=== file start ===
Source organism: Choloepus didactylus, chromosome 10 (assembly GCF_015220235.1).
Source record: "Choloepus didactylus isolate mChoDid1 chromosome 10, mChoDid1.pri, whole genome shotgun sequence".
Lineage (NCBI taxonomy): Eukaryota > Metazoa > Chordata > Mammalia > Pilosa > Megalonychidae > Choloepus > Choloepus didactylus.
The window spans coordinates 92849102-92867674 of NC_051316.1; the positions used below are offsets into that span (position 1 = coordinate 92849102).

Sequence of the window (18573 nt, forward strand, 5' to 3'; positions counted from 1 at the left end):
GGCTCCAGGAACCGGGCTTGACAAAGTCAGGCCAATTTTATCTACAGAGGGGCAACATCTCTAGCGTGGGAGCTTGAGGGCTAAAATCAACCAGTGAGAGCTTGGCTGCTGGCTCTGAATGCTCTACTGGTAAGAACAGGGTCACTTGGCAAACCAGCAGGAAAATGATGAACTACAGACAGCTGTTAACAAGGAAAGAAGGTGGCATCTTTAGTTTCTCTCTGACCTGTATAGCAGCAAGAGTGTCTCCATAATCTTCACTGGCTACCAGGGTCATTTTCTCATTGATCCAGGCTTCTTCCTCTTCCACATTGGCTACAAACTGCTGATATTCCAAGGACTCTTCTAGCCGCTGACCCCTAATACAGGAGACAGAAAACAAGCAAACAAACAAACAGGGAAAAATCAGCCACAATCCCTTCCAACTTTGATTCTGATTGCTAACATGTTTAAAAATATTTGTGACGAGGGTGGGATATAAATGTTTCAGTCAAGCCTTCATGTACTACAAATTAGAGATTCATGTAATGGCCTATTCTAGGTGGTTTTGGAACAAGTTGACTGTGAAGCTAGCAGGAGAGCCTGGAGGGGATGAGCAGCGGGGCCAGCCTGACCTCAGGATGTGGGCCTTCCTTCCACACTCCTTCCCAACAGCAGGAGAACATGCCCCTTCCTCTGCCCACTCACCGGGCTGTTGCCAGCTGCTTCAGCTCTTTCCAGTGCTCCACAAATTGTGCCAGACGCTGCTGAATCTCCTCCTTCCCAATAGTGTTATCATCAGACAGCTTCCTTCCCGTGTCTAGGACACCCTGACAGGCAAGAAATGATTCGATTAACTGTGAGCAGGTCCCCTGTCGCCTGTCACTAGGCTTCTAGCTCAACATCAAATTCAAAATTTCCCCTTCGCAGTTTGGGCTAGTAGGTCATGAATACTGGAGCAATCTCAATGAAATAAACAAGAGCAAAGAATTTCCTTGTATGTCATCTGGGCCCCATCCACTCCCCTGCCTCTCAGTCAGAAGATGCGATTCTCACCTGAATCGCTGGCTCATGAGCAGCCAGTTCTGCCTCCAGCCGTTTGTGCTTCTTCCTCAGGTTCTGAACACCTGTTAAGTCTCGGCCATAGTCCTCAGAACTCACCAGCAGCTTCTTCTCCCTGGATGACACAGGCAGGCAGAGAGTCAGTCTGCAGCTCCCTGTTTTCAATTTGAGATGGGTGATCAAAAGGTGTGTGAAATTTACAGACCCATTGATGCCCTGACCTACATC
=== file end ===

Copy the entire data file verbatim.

Source organism: Choloepus didactylus, chromosome 10 (assembly GCF_015220235.1).
Source record: "Choloepus didactylus isolate mChoDid1 chromosome 10, mChoDid1.pri, whole genome shotgun sequence".
Lineage (NCBI taxonomy): Eukaryota > Metazoa > Chordata > Mammalia > Pilosa > Megalonychidae > Choloepus > Choloepus didactylus.
The window spans coordinates 92849102-92867674 of NC_051316.1; the positions used below are offsets into that span (position 1 = coordinate 92849102).

Sequence of the window (18573 nt, forward strand, 5' to 3'; positions counted from 1 at the left end):
GGCTCCAGGAACCGGGCTTGACAAAGTCAGGCCAATTTTATCTACAGAGGGGCAACATCTCTAGCGTGGGAGCTTGAGGGCTAAAATCAACCAGTGAGAGCTTGGCTGCTGGCTCTGAATGCTCTACTGGTAAGAACAGGGTCACTTGGCAAACCAGCAGGAAAATGATGAACTACAGACAGCTGTTAACAAGGAAAGAAGGTGGCATCTTTAGTTTCTCTCTGACCTGTATAGCAGCAAGAGTGTCTCCATAATCTTCACTGGCTACCAGGGTCATTTTCTCATTGATCCAGGCTTCTTCCTCTTCCACATTGGCTACAAACTGCTGATATTCCAAGGACTCTTCTAGCCGCTGACCCCTAATACAGGAGACAGAAAACAAGCAAACAAACAAACAGGGAAAAATCAGCCACAATCCCTTCCAACTTTGATTCTGATTGCTAACATGTTTAAAAATATTTGTGACGAGGGTGGGATATAAATGTTTCAGTCAAGCCTTCATGTACTACAAATTAGAGATTCATGTAATGGCCTATTCTAGGTGGTTTTGGAACAAGTTGACTGTGAAGCTAGCAGGAGAGCCTGGAGGGGATGAGCAGCGGGGCCAGCCTGACCTCAGGATGTGGGCCTTCCTTCCACACTCCTTCCCAACAGCAGGAGAACATGCCCCTTCCTCTGCCCACTCACCGGGCTGTTGCCAGCTGCTTCAGCTCTTTCCAGTGCTCCACAAATTGTGCCAGACGCTGCTGAATCTCCTCCTTCCCAATAGTGTTATCATCAGACAGCTTCCTTCCCGTGTCTAGGACACCCTGACAGGCAAGAAATGATTCGATTAACTGTGAGCAGGTCCCCTGTCGCCTGTCACTAGGCTTCTAGCTCAACATCAAATTCAAAATTTCCCCTTCGCAGTTTGGGCTAGTAGGTCATGAATACTGGAGCAATCTCAATGAAATAAACAAGAGCAAAGAATTTCCTTGTATGTCATCTGGGCCCCATCCACTCCCCTGCCTCTCAGTCAGAAGATGCGATTCTCACCTGAATCGCTGGCTCATGAGCAGCCAGTTCTGCCTCCAGCCGTTTGTGCTTCTTCCTCAGGTTCTGAACACCTGTTAAGTCTCGGCCATAGTCCTCAGAACTCACCAGCAGCTTCTTCTCCCTGGATGACACAGGCAGGCAGAGAGTCAGTCTGCAGCTCCCTGTTTTCAATTTGAGATGGGTGATCAAAAGGTGTGTGAAATTTACAGACCCATTGATGCCCTGACCTACATC